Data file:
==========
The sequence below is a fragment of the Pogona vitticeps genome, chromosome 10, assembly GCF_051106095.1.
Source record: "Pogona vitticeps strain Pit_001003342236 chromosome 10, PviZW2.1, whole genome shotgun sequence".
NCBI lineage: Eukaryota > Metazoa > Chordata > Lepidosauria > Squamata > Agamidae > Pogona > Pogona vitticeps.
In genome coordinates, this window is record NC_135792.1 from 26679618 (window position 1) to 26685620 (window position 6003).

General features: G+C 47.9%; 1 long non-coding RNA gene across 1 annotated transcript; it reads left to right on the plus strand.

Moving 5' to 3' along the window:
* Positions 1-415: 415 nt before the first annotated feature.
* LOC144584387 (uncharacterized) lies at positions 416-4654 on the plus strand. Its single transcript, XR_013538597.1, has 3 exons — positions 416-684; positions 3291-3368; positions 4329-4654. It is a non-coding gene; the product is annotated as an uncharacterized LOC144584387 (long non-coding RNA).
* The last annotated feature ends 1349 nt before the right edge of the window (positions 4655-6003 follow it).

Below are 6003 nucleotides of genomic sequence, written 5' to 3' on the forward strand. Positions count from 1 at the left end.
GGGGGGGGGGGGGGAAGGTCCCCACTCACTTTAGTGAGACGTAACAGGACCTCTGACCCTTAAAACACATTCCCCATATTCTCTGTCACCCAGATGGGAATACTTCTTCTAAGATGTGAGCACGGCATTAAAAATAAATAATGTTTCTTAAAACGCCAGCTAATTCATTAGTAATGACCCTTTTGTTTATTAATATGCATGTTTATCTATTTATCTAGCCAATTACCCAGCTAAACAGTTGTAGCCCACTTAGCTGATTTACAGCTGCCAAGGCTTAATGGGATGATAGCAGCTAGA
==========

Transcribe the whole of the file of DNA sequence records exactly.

The sequence below is a fragment of the Pogona vitticeps genome, chromosome 10, assembly GCF_051106095.1.
Source record: "Pogona vitticeps strain Pit_001003342236 chromosome 10, PviZW2.1, whole genome shotgun sequence".
NCBI lineage: Eukaryota > Metazoa > Chordata > Lepidosauria > Squamata > Agamidae > Pogona > Pogona vitticeps.
In genome coordinates, this window is record NC_135792.1 from 26679618 (window position 1) to 26685620 (window position 6003).

General features: G+C 47.9%; 1 long non-coding RNA gene across 1 annotated transcript; it reads left to right on the plus strand.

Moving 5' to 3' along the window:
* Positions 1-415: 415 nt before the first annotated feature.
* LOC144584387 (uncharacterized) lies at positions 416-4654 on the plus strand. Its single transcript, XR_013538597.1, has 3 exons — positions 416-684; positions 3291-3368; positions 4329-4654. It is a non-coding gene; the product is annotated as an uncharacterized LOC144584387 (long non-coding RNA).
* The last annotated feature ends 1349 nt before the right edge of the window (positions 4655-6003 follow it).

Below are 6003 nucleotides of genomic sequence, written 5' to 3' on the forward strand. Positions count from 1 at the left end.
GGGGGGGGGGGGGGAAGGTCCCCACTCACTTTAGTGAGACGTAACAGGACCTCTGACCCTTAAAACACATTCCCCATATTCTCTGTCACCCAGATGGGAATACTTCTTCTAAGATGTGAGCACGGCATTAAAAATAAATAATGTTTCTTAAAACGCCAGCTAATTCATTAGTAATGACCCTTTTGTTTATTAATATGCATGTTTATCTATTTATCTAGCCAATTACCCAGCTAAACAGTTGTAGCCCACTTAGCTGATTTACAGCTGCCAAGGCTTAATGGGATGATAGCAGCTAGA